Looking to go beyond the naked-ductwork/exposed brick treatment now ubiquitous in loft conversions—a method Design Boom calls "passé" and "out of synch with contemporary expectations"—Belgian architecture firm Dethier Architectures transformed an abandoned industrial bakery in Liege, Belgium, into a space-age home as stark as any of the world's most pared-down spaces.
The architects provided the usual badges of minimalism—sharp lines, a monochrome palette, a soul-sucking dearth of personal effects—as well as a striking architectural element that looks not totally unlike a beached submarine. Kempart Loft's the aluminum-plated pod not only helps delineate living areas within the huge, 1,657-square-foot space, it also houses both bathrooms, the closet, and the heating system. From the outside, the room-in-a-room has the streamlined look of an Airstream trailer; from within, the brushed chrome walls are coated in tangerine and lime paint, creating a jolt of energy within an otherwise sterile environment. More photos, below.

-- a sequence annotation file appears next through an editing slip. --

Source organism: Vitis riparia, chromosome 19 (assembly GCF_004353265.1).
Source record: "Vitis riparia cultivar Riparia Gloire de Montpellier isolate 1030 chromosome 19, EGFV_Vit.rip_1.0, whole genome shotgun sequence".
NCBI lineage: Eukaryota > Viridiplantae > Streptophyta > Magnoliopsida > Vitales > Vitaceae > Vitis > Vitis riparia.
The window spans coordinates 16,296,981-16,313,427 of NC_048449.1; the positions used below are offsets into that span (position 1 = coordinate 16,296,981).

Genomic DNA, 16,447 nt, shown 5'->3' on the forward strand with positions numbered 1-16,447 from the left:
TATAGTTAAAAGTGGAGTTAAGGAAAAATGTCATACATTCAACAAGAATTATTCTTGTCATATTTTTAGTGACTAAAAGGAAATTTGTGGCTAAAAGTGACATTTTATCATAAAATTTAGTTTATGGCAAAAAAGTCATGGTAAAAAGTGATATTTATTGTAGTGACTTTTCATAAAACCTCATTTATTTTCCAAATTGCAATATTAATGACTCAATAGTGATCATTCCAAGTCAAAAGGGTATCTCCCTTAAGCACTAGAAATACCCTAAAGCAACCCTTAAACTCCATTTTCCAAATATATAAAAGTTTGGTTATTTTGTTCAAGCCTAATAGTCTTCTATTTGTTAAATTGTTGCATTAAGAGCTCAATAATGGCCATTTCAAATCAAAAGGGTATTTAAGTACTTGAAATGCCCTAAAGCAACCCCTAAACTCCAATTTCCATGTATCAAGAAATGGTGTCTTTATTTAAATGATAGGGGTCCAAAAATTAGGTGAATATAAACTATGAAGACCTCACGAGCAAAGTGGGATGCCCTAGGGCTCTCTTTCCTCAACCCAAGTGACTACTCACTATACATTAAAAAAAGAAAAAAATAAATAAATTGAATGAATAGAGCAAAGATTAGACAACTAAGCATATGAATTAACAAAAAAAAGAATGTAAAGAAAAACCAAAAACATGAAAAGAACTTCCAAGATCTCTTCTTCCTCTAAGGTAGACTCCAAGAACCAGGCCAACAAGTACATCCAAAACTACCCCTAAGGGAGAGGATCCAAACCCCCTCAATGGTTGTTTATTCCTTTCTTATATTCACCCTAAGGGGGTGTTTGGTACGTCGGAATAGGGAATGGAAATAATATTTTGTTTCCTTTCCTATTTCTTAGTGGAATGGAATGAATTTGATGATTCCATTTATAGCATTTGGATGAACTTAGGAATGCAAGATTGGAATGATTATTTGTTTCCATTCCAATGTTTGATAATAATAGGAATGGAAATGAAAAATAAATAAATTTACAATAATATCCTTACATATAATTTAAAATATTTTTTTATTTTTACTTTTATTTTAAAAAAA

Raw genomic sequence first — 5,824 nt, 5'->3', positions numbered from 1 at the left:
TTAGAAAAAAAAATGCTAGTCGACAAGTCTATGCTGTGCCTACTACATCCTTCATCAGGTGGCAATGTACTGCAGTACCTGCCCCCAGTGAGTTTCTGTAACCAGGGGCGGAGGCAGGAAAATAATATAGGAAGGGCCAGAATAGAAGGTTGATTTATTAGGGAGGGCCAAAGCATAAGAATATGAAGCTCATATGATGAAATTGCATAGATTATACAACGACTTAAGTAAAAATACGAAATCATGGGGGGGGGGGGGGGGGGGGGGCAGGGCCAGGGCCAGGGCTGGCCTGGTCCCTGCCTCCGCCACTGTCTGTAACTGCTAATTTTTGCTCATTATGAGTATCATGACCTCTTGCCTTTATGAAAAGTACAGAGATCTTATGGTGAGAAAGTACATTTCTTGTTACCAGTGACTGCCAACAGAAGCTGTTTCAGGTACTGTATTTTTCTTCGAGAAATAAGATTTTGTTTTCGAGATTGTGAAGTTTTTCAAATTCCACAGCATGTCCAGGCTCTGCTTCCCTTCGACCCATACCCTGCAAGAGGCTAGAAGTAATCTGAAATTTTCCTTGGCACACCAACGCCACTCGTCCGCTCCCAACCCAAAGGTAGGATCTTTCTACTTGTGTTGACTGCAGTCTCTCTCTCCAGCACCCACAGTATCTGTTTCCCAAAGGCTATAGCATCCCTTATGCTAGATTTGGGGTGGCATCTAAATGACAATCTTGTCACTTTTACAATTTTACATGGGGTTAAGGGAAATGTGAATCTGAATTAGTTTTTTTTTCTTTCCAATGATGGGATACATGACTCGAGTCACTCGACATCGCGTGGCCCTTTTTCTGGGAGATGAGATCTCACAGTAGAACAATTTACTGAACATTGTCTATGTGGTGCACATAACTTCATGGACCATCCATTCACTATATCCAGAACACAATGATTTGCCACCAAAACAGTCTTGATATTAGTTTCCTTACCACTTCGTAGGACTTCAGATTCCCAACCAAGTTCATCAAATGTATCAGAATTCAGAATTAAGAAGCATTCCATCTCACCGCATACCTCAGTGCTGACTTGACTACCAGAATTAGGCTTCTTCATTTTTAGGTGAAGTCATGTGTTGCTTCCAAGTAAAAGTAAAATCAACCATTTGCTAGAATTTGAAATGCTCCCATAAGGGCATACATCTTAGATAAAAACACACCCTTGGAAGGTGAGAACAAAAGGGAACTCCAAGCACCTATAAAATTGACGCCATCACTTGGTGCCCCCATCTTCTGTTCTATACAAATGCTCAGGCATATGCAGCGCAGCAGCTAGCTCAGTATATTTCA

· Kempart Loft in Liege, Belgium by Dethier Architectures [Design Boom]